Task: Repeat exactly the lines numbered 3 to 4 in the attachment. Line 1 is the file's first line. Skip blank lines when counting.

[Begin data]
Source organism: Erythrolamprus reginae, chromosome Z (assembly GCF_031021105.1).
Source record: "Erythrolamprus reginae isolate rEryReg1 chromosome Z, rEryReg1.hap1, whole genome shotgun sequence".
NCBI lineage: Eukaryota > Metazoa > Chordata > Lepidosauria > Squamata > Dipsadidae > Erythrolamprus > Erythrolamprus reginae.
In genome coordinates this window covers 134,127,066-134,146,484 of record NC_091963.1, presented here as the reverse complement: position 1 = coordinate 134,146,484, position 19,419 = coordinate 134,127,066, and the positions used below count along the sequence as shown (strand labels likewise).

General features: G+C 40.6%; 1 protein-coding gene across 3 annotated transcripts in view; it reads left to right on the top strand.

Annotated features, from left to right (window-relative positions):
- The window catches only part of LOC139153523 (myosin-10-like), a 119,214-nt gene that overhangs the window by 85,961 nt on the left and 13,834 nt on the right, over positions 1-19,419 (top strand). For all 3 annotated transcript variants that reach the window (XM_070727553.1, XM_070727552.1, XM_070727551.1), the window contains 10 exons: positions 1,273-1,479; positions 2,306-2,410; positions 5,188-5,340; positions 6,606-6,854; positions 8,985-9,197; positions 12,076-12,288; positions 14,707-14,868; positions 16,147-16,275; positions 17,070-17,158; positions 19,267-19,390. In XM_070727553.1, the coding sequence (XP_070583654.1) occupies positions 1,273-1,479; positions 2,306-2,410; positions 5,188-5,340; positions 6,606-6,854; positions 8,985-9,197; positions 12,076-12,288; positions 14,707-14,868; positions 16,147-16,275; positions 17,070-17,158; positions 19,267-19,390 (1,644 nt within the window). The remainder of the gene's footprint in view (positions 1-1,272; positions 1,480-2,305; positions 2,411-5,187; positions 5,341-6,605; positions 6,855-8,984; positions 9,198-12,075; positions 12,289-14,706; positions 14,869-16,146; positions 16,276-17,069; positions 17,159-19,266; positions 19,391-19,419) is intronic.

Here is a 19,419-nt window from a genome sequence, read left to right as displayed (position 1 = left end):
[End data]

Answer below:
NCBI lineage: Eukaryota > Metazoa > Chordata > Lepidosauria > Squamata > Dipsadidae > Erythrolamprus > Erythrolamprus reginae.
In genome coordinates this window covers 134,127,066-134,146,484 of record NC_091963.1, presented here as the reverse complement: position 1 = coordinate 134,146,484, position 19,419 = coordinate 134,127,066, and the positions used below count along the sequence as shown (strand labels likewise).